Not the last dance

Essence Barton, a mountain bike racer, is beginning to feel the pressure of three consecutive collegiate national championships in the dual slalom.

Photo: Brian Stethem

Essence Barton needed to slow down. Her father had entered her in a 10-and-older mountain bike race at age 8 (she won), and she qualified for a world championship at 15, two years before she was eligible to compete. Soon after posting the world-class time, she received an invitation to train for the U.S. Olympic team. She kept it hidden, going instead that summer to a Christian camp at Hume Lake.

“I wanted to be a kid,” said the CLU junior in exercise science, who is 21 this March. “I wanted to enjoy things, because I was always gone on the weekends. I was always racing.”

Rather than going to the Olympics, Barton has made her name as a mountain bike racer at world championships and USA Cycling events. Among many accomplishments, she has won three consecutive national collegiate titles in the dual slalom, and will go for a fourth later this year.

“I can’t even explain the stress of this last race,” she said in November. “The third time, you’re like, ‘Oh my gosh, I have to win it again.’ I don’t even want to think about next year.”

So how is Barton supposed to slow down now, with studying to do and the 2013 mountain bike season just getting started?

She says it’s a good thing she has dance.

Barton earns money for college not as a competitive racer, but as a choreographer, using skills that she developed at Thousand Oaks High School and Bobbie’s School of Performing Arts. Now she counts the high school’s arts program as one of her clients, in addition to students who are making applications to colleges. She also helped her friend Jacob Garcia, a senior, to found Dancers Alliance for Navigating Cultural Exploration (DANCE) as a student club at CLU.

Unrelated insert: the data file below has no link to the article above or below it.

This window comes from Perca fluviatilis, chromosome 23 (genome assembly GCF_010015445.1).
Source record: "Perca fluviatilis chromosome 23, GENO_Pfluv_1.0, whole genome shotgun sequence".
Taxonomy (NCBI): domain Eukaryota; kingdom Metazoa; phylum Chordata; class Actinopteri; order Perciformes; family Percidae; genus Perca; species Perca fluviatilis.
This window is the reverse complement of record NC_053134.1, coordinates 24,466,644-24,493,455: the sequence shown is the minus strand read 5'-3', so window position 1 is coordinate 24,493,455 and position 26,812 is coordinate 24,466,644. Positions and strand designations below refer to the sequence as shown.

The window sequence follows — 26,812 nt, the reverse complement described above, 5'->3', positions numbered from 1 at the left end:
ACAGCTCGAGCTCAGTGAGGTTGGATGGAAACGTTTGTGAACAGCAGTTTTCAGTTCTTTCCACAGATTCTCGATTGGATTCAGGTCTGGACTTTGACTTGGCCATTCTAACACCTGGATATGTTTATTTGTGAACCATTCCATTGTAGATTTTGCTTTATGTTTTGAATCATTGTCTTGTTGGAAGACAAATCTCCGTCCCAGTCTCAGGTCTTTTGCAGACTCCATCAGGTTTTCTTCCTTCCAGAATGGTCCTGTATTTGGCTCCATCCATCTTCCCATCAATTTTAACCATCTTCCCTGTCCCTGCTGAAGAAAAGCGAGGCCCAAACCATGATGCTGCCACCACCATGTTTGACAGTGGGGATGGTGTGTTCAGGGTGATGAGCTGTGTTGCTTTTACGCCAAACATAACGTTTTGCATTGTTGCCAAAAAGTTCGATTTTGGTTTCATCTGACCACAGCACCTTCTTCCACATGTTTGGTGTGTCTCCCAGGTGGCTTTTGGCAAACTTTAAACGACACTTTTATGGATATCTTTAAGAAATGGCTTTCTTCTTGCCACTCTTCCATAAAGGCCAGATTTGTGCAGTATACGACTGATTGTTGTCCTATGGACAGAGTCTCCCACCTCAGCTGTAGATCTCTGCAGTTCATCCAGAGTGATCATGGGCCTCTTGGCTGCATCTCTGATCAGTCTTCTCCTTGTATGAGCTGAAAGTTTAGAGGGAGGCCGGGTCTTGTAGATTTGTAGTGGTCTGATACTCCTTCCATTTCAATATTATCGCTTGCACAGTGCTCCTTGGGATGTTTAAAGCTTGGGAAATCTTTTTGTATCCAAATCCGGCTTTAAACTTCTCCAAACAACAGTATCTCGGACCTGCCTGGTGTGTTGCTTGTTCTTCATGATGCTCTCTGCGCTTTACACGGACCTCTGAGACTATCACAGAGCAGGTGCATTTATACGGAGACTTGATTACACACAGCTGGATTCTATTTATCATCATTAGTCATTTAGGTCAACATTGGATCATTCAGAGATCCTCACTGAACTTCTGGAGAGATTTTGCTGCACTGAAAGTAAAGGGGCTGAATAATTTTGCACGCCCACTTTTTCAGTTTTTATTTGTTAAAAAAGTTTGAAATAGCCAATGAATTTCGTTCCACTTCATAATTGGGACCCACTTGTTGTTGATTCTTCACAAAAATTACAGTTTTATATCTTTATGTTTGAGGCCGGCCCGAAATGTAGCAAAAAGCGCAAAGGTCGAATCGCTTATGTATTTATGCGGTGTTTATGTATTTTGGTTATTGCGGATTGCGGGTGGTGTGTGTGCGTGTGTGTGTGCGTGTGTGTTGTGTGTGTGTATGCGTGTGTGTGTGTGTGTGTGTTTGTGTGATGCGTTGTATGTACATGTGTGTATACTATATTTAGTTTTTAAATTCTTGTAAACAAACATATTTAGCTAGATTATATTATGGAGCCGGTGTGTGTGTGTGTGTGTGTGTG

There are a lot of parallels between her racing and her dancing. For one thing, Barton is determined not to specialize within either pursuit, but continually to add skills to her repertoires.

In mountain biking, she started with the cross-country and short track events that emphasize endurance and speed, and moved on around age 12 to the challenging downhill, four-cross (4X) and dual slalom, in which side-by-side competitors negotiate nearly identical downslope tracks. In dancing, she has spent less time training, but loves ballet, hip-hop, lyrical and contemporary styles.

“Here’s the crazy warrior side of me that just wants to win, and then here’s the other side that just wants to express and show beauty and create…,” she said. “The only thing I’m not very proficient at is tap.”

Barton’s next major biking event is the Sea Otter Classic in Monterey, Calif., April 18-21.